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August 13, 2008:


Bruce Kimmel Photograph bk's notes

Well, dear readers, this week is speeding by, like a gazelle wearing a muumuu. It’s also quite late and therefore I will jump right into the notes without my usual drivel and palaver. Speaking of palaver, yesterday was a day of the good, the bad, and the ugly. I got up early and did a four-mile jog, doing a new route, which is always enjoyable. I came home to a mine field and a big one, but I was able to put a thin little Band-Aid on it for the next two or three days and hopefully by then I’ll be able to side-step it. I then had a lot of e-mails to respond to and several telephonic conversations. I did some errands and whatnot, never really had time for lunch or to eat even a little something. I rewrote two lines of a lyric for the show, and made some cuts of interior dialogue in one of the act two songs, just because I felt it would move things along better. I did manage to listen to Randy Newman’s new album, and boy is it a winner. It’s very short, but given its excellence I have no problem with that. It’s very much like his early albums, with most tracks having an orchestra. There’s one very pretty ballad, several songs that made me laugh out loud, and I just loved it and recommend it highly, if you’re a fan. I also packaged up all the books that were preordered and the bonus gift fit perfectly in the packages. They’ll go out this morning, first thing. Then it was time to head down to the theater. The call time was six-thirty. I gave a handful of notes, and we ran a few things, specifically three songs where we notched up the tempo a bit.

And then it was show time. Sadly, it was a very small audience – maybe thirteen people. I think the Olympics is causing all manor of havoc with small theater audiences, and it didn’t help that there was a movie premiere at the El Capitan and streets were blocked off. It was a quiet audience, but they applauded nicely for a few of the numbers, and the cast did well, save for the usual staged reading fumfers that happen occasionally. The ensemble was very sharp on my Kimmelography (with a lot of black notebookography). Mr. Druxman and I will be lunching soon to discuss what’s next. I think this time around has been a big learning experience, which is why we do these sorts of staged readings. They’re not optimal, and people abuse and overdo them like crazy, but you definitely can learn from them if you really use your ears and you know how to take the temperature of the audience. After the show, Mr. Druxman graciously gave the cast a little outing at Mel’s Diner. It was my first food of the day – I had my usual chicken salad sandwich, and I splurged and had onion rings with it, since I didn’t want to only eat the sandwich, which was only about 700 calories. I felt good, anyway, and like I deserved a treat – I’d weighed myself earlier and I am now officially ten pounds thinner and my rather big belly is now not quite so big as it was. Two more pound and I’ll be in a new number, which I really want. Then, twenty pounds after that, I’ll be much closer to where I want to be.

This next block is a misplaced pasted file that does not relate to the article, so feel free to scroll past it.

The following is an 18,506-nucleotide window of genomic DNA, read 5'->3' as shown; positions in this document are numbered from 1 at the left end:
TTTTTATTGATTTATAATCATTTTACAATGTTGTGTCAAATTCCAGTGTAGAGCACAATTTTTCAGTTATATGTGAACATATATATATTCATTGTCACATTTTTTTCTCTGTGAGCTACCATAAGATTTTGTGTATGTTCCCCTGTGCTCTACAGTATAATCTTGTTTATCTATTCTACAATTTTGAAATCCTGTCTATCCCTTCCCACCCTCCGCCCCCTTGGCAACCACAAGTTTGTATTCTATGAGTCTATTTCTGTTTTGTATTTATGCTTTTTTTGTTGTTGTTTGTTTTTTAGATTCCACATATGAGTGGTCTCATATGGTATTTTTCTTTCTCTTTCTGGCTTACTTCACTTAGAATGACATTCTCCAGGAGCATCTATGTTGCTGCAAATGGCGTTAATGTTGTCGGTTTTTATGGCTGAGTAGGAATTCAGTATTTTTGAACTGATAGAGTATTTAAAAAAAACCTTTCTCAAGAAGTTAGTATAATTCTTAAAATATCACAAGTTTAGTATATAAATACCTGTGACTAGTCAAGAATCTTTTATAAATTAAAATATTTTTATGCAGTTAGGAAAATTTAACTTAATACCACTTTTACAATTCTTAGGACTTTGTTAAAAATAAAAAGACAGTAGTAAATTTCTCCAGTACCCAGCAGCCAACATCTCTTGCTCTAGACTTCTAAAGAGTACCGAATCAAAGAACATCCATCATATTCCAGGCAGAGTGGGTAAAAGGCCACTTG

Well, why don’t we all click on the Unseemly Button below because I’ve got to get my beauty sleep so that when I run people will look at me from afar and say, “Wow, who’s that buff and toned sixty-year-old Jew running and going the distance?” And I’m jiggy with that.

As I explained to the audience on both nights in my pre-show speech, doing a staged reading of a musical is insanity and rather large insanity, especially if you’re playing by the rules with only fourteen hours of rehearsal. But I said that the one thing that makes it fun is when you have a really good cast, and that we did. I’d never worked with our leading man Michael G. Hawkins before, even though I’ve known his work since the early 1970s. Well, he’s a great guy, comes in totally prepared, good energy, and just does the job. I’d work with him anytime. And Marlana Filannino, who was our replacement girl, did a fine job with no time to learn anything. Alet is always wonderful, my friend Paul Haber did great, as did everyone else. And Richard Berent, our musical director, did yeoman work in translating very basic lead sheets into what I played on the demo I sent him.

Today, it is my intention to do very little. I have to do some catching up, I have to ship books, I have to jog, and I have some errands and whatnot to do, but basically I’m taking the day off and letting my mind clear. And I’m jiggy with that.

Well, dear readers, I must take the day, I must do the things I do, I must, for example, jog, ship books, do errands and whatnot, and then relax and watch a DVD or three. Today’s topic of discussion: It’s Ask BK Day, the day in which you dear readers get to ask me or any dear reader any old question you like and we get to give any old answer we like. So, let’s have loads of lovely questions and loads of lovely answers and loads of lovely postings, shall we? And I’m jiggy with that.

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